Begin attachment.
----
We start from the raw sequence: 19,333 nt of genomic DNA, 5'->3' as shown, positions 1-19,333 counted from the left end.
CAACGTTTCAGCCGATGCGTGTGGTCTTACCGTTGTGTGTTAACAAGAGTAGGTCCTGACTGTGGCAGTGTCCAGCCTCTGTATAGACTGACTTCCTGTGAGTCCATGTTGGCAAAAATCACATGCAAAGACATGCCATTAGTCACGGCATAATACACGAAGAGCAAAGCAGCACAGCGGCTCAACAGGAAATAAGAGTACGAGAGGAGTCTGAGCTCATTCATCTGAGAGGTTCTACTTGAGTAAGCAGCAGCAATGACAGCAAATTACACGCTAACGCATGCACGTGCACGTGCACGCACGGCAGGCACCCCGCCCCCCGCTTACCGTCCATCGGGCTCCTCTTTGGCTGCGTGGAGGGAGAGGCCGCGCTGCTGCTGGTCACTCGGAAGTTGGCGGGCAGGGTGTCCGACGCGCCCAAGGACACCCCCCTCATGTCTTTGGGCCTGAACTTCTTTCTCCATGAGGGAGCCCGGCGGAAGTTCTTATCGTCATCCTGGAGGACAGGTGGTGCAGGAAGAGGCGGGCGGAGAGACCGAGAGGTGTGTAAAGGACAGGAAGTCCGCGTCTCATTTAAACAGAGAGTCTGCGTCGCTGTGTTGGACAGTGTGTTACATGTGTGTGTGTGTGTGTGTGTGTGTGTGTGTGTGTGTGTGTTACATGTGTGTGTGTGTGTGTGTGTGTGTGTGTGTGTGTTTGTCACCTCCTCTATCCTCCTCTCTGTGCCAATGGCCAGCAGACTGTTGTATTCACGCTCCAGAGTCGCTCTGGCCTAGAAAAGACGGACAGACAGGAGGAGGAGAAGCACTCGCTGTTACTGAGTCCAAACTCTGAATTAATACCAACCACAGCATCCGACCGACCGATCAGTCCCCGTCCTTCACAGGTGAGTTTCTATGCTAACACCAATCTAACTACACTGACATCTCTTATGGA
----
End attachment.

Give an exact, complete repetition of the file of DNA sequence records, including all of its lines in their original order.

We start from the raw sequence: 19,333 nt of genomic DNA, 5'->3' as shown, positions 1-19,333 counted from the left end.
CAACGTTTCAGCCGATGCGTGTGGTCTTACCGTTGTGTGTTAACAAGAGTAGGTCCTGACTGTGGCAGTGTCCAGCCTCTGTATAGACTGACTTCCTGTGAGTCCATGTTGGCAAAAATCACATGCAAAGACATGCCATTAGTCACGGCATAATACACGAAGAGCAAAGCAGCACAGCGGCTCAACAGGAAATAAGAGTACGAGAGGAGTCTGAGCTCATTCATCTGAGAGGTTCTACTTGAGTAAGCAGCAGCAATGACAGCAAATTACACGCTAACGCATGCACGTGCACGTGCACGCACGGCAGGCACCCCGCCCCCCGCTTACCGTCCATCGGGCTCCTCTTTGGCTGCGTGGAGGGAGAGGCCGCGCTGCTGCTGGTCACTCGGAAGTTGGCGGGCAGGGTGTCCGACGCGCCCAAGGACACCCCCCTCATGTCTTTGGGCCTGAACTTCTTTCTCCATGAGGGAGCCCGGCGGAAGTTCTTATCGTCATCCTGGAGGACAGGTGGTGCAGGAAGAGGCGGGCGGAGAGACCGAGAGGTGTGTAAAGGACAGGAAGTCCGCGTCTCATTTAAACAGAGAGTCTGCGTCGCTGTGTTGGACAGTGTGTTACATGTGTGTGTGTGTGTGTGTGTGTGTGTGTGTGTGTGTGTGTTACATGTGTGTGTGTGTGTGTGTGTGTGTGTGTGTGTGTTTGTCACCTCCTCTATCCTCCTCTCTGTGCCAATGGCCAGCAGACTGTTGTATTCACGCTCCAGAGTCGCTCTGGCCTAGAAAAGACGGACAGACAGGAGGAGGAGAAGCACTCGCTGTTACTGAGTCCAAACTCTGAATTAATACCAACCACAGCATCCGACCGACCGATCAGTCCCCGTCCTTCACAGGTGAGTTTCTATGCTAACACCAATCTAACTACACTGACATCTCTTATGGA